The plant is nitrogen fixing, meaning its roots have a symbiotic relationship with certain soil bacteria which form nodules on the roots of the plant and fix atmospheric nitrogen. Some of this nitrogen is used by the plant itself for its own growth, however some of the nitrogen is also available for plants growing nearby. Thus, planting E. ebbingei near other food crops can improve growth and increase productivity.

Due to the versatility of this plant, it has a wide range of uses for use in regenerative agriculture, permaculture, and agroforestry systems. It can grow in full sun or shade and can handle hot dry summers. 

Elaeagnus can have a vine-like growth habit, especially when growing in the understory of a larger tree. Prune back annually to keep the plant contained as a dense hedge or shrub, the plant can take heavy pruning and produces abundant biomass.

Elaeagnus is very wind tolerant and can be utilized as a superior windbreak. It is also highly salt tolerant. It can be heavily pruned as a hedge or let to grow freely, reaching 5 m in height.

I have planted this species in temperate Europe and the Mediterranean Basin, as well as in California, its a tough shrub with with many diverse uses. I believe Elaeagnus ebbingei has major potential for use in sustainable agriculture systems and deserves further investigation, selection and development of superior fruit / seed varieties. 


Amaranthus blitum - Purple Amaranth, Guernsey pigweed


Native to the Mediterranean Basin region, it is naturalized in other parts of the world, including much of eastern North America and Africa.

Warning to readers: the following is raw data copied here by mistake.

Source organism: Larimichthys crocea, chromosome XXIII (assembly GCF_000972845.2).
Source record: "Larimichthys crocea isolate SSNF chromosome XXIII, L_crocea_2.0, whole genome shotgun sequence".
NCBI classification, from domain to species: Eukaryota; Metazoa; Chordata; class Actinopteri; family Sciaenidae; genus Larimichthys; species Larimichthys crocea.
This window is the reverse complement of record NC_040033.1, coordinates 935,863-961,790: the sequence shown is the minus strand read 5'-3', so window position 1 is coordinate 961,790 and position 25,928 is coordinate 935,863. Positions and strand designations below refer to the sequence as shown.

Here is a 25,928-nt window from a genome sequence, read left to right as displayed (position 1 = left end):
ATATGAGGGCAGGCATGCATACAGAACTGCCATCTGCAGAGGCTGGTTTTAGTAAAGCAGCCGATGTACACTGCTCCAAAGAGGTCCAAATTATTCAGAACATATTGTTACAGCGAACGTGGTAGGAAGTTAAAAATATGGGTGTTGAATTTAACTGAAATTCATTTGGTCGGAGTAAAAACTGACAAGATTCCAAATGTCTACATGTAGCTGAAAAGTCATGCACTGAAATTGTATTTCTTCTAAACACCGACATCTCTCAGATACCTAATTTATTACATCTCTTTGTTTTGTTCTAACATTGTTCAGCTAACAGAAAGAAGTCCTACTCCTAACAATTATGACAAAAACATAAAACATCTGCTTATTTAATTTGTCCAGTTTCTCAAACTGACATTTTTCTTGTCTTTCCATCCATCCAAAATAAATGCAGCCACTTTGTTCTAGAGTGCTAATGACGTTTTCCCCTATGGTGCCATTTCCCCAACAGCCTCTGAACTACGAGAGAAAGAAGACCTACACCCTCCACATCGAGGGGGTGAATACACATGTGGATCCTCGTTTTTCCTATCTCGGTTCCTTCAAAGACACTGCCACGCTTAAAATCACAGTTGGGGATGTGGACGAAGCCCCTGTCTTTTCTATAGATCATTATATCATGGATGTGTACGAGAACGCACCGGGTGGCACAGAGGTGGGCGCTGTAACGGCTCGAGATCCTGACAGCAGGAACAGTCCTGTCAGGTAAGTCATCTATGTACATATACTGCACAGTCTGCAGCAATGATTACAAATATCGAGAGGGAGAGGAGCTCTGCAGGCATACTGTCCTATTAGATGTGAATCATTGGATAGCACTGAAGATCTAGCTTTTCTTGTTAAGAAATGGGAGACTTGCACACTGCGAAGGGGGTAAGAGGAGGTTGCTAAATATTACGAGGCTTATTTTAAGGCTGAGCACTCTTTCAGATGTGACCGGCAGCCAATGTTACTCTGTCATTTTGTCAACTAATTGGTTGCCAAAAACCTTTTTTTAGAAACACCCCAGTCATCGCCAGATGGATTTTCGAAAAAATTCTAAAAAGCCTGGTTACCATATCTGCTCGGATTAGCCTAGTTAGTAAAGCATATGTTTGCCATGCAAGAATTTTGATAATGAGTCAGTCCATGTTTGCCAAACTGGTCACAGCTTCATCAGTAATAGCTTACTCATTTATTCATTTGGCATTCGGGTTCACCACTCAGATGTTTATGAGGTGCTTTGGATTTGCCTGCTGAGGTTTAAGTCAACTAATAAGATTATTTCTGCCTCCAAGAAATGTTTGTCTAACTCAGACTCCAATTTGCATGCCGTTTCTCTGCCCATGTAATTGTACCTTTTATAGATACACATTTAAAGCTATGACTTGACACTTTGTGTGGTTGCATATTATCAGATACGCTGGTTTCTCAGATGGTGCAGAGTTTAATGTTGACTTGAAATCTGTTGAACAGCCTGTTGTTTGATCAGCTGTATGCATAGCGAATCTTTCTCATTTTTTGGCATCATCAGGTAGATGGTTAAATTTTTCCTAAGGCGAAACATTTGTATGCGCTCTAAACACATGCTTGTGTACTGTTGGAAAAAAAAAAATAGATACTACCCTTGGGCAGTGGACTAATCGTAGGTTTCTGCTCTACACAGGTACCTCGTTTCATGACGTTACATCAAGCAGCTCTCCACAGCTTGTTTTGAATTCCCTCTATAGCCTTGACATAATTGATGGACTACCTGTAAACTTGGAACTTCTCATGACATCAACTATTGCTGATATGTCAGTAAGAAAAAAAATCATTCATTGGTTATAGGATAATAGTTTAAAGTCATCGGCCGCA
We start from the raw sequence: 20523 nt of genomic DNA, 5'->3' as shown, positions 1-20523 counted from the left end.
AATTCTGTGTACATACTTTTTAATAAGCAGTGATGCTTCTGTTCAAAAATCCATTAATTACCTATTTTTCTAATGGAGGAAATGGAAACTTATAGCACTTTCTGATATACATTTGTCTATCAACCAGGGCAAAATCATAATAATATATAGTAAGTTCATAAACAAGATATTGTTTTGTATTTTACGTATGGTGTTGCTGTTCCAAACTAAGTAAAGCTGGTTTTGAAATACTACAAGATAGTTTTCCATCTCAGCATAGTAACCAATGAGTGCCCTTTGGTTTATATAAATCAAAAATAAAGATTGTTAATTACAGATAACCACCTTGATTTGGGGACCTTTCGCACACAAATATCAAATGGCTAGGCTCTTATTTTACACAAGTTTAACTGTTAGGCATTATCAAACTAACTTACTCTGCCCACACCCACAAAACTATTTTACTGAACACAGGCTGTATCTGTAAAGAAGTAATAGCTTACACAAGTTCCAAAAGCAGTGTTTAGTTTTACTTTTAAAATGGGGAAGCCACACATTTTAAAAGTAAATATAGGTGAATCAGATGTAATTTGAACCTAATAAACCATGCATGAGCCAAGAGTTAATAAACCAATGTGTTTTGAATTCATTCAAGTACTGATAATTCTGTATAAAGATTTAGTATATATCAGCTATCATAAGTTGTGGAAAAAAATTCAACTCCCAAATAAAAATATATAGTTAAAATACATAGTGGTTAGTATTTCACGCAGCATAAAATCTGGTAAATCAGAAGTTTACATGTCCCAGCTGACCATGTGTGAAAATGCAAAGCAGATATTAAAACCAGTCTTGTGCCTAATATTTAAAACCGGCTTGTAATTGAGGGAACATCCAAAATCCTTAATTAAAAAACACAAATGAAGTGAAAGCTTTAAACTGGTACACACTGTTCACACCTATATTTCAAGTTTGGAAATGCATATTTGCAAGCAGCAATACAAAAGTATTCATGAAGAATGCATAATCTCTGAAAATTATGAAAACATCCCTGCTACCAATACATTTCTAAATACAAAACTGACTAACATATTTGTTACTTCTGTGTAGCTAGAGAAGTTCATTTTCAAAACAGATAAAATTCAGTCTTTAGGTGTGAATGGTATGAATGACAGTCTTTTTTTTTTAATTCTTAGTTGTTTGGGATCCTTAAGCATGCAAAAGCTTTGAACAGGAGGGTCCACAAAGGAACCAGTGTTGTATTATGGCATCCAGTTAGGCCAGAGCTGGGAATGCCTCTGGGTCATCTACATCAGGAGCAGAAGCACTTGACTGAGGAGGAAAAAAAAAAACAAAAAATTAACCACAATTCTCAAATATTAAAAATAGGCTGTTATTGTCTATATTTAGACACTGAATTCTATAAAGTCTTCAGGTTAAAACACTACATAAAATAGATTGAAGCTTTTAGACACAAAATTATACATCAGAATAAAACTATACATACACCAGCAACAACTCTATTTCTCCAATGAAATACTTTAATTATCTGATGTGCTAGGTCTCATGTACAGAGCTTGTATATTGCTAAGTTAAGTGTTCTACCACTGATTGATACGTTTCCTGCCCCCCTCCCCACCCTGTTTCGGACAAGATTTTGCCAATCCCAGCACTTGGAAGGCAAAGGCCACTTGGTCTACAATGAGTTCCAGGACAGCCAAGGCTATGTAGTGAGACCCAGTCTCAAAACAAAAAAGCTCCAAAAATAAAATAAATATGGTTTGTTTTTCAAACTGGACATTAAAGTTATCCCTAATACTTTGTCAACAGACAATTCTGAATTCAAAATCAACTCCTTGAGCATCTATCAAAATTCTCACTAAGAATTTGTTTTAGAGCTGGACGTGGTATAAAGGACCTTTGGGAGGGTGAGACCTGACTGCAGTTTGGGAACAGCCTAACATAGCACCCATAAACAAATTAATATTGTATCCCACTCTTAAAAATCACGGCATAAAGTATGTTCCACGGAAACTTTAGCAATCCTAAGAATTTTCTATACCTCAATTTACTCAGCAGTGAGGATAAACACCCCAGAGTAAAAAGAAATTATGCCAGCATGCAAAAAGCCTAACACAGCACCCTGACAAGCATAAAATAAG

A. blithum grows in many regions of the world, most notably mediterranean, tropical and subtropical parts of the world. This species is found in central and western parts of Kenya in wet areas, on waste ground and in cultivated land. 

The Greeks call the Amaranthus blitum var. silvestrevlita (Modern Greek: βλίτα), and eat the leaves and the tender shoots cooked in steam or boiled and then served with olive oil, lemon and salt. Similarly, it is also picked as young shoots in Lebanon and cooked in olive oil, onion, chilli, and burghul, seasoned with salt and drizzled with lemon juice before eating with pita bread. It is considered a side dish and particularly popular in the north of Lebanon.


Leaves and young shoots are used as a vegetable. This is an important leafy vegetable in tropical and subtropical areas of Kenya and a popular species in traditional homegardens and sold in open markets.


The plant can be propagated easily by broadcast seeding. In favorable conditions it can become naturalized and is most likely considered invasive in some areas. But as a highly nutritious edible leafy green, perhaps that's not such a bad thing.